The Progressive National Party (PNP) headquarters in Providenciales
According to Premier Dr Rufus Ewing, his Progressive National Party (PNP) is to regain possession of its headquarters building in Providenciales, which it lost in a legal battle with the government in 2013.
The TCI Supreme Court ruled in the Crown’s favour in July 2013, giving judgment to the government against the PNP in relation to an application by the attorney general to recover the land on which the party’s headquarters building was constructed.
The court, dismissing the PNP’s argument that it was entitled to the parcel of land in Providenciales on which its headquarters stands, held that “The only possible conclusion is that the beneficial and legal interest in the land was always and remains in the Crown”.
Judge Ramsey Hale, giving the court’s judgment, rejected the evidence of Floyd Hall, former deputy leader of the PNP and deputy premier of the PNP government in 2006/7. Hall was the primary witness in support of the PNP’s defence to the TCI government’s claim for the land. Hall gave evidence that he mistakenly believed that the PNP had a lease of the land. The judge rejected Hall’s evidence.
Ramsey Hale said:
“…it is impossible to accept that Mr Hall, an experienced accountant and a leader of the party, and the man responsible for preparing the party’s accounts, was unaware that no rent had been paid in respect of the land. He would have known from the fact that no rent had been paid that no conditional purchase lease (CPL) had been granted. His evidence that he believed, because planning permission had been granted, that the PNP had a lease… frankly strains the credulity of this Court and I reject it.”
The judge went on to conclude: “…in my judgment, the only inference to be drawn from the evidence is that Mr Hall and the PNP knew that no lease had been agreed, executed or granted by the Governor and that it had no title to the land.”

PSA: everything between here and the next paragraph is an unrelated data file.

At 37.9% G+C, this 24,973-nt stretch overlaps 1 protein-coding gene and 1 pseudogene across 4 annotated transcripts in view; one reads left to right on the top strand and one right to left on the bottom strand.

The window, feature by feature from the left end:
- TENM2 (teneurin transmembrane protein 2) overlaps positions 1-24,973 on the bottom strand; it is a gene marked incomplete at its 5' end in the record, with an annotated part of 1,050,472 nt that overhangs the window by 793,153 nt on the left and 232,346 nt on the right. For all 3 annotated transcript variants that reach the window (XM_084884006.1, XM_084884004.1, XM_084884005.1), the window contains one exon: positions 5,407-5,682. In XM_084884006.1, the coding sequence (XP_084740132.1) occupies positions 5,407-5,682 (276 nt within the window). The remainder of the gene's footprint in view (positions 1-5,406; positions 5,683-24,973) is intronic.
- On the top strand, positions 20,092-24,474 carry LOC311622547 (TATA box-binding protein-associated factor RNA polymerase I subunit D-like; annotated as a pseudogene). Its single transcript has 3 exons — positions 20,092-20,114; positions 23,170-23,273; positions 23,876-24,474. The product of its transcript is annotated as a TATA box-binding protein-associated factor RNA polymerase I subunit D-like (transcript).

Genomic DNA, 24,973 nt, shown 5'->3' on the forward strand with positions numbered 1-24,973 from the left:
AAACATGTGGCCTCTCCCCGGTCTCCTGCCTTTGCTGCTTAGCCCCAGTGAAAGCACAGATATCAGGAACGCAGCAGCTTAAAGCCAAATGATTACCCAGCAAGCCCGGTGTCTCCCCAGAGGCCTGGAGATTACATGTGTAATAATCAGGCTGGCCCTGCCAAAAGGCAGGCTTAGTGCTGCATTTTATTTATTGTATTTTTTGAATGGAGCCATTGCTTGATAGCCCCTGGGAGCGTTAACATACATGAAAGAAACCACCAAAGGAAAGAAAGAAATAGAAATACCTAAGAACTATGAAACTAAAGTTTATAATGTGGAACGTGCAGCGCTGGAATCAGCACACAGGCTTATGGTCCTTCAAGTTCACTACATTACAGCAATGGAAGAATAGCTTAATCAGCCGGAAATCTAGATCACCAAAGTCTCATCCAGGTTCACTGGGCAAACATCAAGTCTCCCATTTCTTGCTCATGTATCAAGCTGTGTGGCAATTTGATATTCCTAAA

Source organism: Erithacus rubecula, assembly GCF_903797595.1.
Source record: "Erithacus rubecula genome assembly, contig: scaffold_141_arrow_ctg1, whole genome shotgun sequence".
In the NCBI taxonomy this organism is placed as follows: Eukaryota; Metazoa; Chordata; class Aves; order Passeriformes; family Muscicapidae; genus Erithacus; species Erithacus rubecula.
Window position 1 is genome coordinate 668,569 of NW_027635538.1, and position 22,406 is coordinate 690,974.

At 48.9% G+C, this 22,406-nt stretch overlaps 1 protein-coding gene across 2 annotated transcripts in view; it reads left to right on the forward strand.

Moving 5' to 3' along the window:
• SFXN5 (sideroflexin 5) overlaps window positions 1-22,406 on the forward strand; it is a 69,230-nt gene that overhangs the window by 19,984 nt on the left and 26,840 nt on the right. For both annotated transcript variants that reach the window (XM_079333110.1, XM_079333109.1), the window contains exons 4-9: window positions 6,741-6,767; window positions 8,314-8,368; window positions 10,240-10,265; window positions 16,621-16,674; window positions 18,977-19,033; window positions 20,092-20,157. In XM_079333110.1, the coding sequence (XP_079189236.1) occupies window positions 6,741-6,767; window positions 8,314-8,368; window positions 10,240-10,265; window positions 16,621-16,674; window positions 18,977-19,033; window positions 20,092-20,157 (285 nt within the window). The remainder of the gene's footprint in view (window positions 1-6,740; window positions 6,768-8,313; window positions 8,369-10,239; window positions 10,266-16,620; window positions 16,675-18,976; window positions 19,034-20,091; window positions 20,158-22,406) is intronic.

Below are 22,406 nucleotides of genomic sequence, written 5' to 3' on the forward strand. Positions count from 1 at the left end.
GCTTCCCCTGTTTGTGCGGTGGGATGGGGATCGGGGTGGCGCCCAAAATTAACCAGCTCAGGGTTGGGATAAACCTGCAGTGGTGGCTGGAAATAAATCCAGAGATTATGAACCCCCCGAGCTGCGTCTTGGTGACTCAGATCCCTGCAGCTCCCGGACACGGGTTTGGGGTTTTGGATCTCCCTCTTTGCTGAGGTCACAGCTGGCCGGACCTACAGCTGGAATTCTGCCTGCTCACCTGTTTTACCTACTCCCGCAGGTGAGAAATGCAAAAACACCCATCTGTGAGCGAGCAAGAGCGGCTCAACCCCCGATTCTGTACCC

In other findings in the case, the judge also determined that the PNP, as an unincorporated association, has no legal personality and cannot sue or be sued. She therefore determined that the claims for damages could not be pursued against the PNP as a body.
However, Ewing’s announcement last week, interrupting two television broadcasts, that the PNP is to regain possession of its headquarters has raised even more questions, since the impression was given that the building had been given back to the party free of cost.
The current Crown land policy prohibits the outright transfer of land unless the property is first put out to auction. No auction took place with the PNP headquarters. The other option under the Crown land rules is for a lease to be granted for the premises.
Questions being raised include:
1. What is the nature and extent of the financial arrangement between the PNP and the TCI government in order to facilitate the claimed “repossession”?
2. Has the PNP since been incorporated or otherwise established as a legal entity in order to take possession and control of the property? If not, which entity or individuals will take such possession or control?
3. Where is the money coming from to pay for the “repossession” given that the TCI has some of the strictest political financing laws in the region?
This is not the first time a former PNP administration built structures without first obtaining legal title to the property. Two other infamous cases involved the National Stadium that was built for some $14 million on land owned by a local school, British Collegiate, and the other case involved a port facility in North Caicos. The PNP government was forced to pay some $1.4 million to acquire the land from owners in North Caicos and the fate of the $14 million stadium is still being negotiated.
These three land deals have been kept secret from the public and PNP ministers have avoided discussion them in the media or House of Assembly.
In the meantime, a snap party convention has been called for this weekend, when Ewing will try to retain his position as PNP leader.